Organised by GLOBE International in partnership with the Scottish Parliament, this event will help highlight the critical role that parliaments all over the world will have to play if we are to effectively tackle the climate emergency. Indeed, it is only through effective law-making and detailed scrutiny that can we be confident that national governments can deliver on their global and national commitments.
The Scottish Parliament’s Environment, Climate Change and Land Reform (ECCLR) Committee & COP26
The summit builds on the work of my committee at the Scottish Parliament, the Environment, Climate Change and Land Reform Committee, which I convene.
In February 2020, we agreed that our principal focus for COP26 would be examining how parliaments can contribute to solutions to the climate crisis and effectively hold governments to account.
We also agreed a series of key objectives for engagement with COP26, including to:
- improve our own scrutiny on climate change by learning from international best practice,
- develop lasting partnerships with national and international organisations and legislatures to support climate change work over the coming decade,
- support our operational work to scrutinise climate change work, and
- co-ordinate, plan and deliver further opportunities offered through COP26 engagement as the UK retains COP26 presidency into 2022.
Recently, our committee scrutinised the Scottish Government’s developing plans for COP26 and explored Scotland’s priorities for the summit. Accordingly, the Scottish Government’s two key themes for COP26 are People and a Just Transition. It is intended that these themes will run throughout all that the Scottish Government does at COP26 and through the further four aims the Scottish Government has defined as key to COP26 for Scotland. The four aims are:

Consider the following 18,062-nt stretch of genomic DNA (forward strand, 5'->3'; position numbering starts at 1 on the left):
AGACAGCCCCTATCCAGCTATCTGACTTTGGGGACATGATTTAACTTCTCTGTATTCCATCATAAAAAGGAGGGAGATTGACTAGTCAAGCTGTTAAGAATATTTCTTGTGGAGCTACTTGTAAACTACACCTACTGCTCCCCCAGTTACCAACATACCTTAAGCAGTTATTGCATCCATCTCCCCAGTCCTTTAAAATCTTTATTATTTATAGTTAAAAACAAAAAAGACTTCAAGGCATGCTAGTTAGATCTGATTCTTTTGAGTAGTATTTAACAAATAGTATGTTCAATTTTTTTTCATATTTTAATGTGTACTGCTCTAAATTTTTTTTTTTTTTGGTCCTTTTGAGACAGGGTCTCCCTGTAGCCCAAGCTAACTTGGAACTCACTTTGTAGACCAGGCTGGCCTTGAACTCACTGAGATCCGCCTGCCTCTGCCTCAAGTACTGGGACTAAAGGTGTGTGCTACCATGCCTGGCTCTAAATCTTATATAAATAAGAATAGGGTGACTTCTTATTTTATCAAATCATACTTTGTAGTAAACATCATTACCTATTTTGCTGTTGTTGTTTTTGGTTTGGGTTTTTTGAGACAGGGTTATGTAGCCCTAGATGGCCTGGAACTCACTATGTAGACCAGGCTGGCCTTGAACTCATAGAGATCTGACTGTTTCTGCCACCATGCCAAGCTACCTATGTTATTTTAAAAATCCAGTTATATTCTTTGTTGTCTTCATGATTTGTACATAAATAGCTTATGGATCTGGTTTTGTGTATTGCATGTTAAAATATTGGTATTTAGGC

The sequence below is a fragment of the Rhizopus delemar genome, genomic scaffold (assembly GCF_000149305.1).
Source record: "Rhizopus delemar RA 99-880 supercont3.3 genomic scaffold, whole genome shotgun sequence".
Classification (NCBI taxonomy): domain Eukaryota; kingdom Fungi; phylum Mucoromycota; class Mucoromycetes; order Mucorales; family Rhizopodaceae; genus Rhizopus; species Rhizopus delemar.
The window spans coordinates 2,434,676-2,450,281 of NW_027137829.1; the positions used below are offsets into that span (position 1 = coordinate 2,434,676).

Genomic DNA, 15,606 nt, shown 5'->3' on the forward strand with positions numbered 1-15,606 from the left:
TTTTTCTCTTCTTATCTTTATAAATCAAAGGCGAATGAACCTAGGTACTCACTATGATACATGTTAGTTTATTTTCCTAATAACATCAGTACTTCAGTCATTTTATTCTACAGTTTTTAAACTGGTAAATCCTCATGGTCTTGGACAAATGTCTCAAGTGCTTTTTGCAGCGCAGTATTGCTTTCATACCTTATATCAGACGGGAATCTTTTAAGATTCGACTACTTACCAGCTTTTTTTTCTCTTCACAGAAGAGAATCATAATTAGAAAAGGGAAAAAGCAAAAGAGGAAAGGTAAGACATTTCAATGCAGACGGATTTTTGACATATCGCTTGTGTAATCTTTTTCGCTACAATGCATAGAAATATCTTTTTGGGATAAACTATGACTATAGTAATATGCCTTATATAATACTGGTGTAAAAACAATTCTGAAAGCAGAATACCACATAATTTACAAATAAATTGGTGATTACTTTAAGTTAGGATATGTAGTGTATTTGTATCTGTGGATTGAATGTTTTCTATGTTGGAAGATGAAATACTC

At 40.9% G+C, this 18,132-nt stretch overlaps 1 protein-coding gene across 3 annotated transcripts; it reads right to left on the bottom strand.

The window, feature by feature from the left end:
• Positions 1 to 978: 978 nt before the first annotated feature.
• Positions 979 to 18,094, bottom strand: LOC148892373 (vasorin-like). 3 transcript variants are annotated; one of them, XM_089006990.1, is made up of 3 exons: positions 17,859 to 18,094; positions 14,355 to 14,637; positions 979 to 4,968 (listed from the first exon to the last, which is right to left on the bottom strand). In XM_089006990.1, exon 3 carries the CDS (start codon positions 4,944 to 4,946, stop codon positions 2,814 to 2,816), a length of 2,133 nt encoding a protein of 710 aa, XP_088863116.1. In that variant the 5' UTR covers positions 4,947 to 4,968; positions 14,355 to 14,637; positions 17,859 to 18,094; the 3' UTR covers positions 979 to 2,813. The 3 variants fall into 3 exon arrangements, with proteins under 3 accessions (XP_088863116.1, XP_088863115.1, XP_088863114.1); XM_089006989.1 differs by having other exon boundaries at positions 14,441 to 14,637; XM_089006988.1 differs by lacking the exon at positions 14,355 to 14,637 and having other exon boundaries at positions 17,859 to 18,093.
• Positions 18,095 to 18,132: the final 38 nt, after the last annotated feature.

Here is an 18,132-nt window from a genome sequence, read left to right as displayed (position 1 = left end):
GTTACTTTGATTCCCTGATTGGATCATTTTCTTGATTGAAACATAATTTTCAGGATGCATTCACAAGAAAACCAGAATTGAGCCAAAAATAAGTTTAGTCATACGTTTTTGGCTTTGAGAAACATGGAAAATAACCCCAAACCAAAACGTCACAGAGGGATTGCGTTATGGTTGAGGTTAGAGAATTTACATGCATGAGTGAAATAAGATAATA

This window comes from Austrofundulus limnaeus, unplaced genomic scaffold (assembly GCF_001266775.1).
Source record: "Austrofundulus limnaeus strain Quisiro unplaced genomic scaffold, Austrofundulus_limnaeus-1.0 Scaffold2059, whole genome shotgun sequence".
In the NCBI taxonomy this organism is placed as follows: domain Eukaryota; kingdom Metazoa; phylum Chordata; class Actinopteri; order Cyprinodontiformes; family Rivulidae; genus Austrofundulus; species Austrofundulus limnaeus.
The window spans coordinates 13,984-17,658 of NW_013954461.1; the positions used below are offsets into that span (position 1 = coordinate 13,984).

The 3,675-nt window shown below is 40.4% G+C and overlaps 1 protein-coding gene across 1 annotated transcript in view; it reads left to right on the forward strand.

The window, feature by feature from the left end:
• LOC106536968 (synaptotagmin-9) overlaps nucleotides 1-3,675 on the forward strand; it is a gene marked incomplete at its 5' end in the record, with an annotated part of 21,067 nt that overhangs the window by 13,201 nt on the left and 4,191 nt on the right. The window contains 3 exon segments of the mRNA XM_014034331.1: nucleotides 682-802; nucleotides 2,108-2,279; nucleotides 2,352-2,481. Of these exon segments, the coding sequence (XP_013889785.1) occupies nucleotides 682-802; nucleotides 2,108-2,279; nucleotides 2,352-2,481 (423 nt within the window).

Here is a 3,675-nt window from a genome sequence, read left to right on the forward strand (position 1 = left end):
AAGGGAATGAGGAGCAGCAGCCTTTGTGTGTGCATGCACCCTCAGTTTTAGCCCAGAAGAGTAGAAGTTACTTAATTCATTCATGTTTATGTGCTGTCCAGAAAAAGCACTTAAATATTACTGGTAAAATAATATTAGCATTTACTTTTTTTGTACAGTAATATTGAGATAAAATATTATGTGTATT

- A safe, secure and successful event in Scotland,
- Scotland plays its full part in securing an ambitious and deliverable global deal at COP26,
- COP26 fully contributes to Scotland meeting Net Zero through a Just Transition,
- COP26 enhances Scotland’s place in the world and attracts innovation, investment and builds even more effective partnerships that bring benefit to Scotland, our people and our goals.
With the impending elections here in Scotland in May, the work of our committee comes to an end this month. But we expect our successor committee to immediately pick up the reins following the elections and ensure that the Scottish Government delivers on these commitments.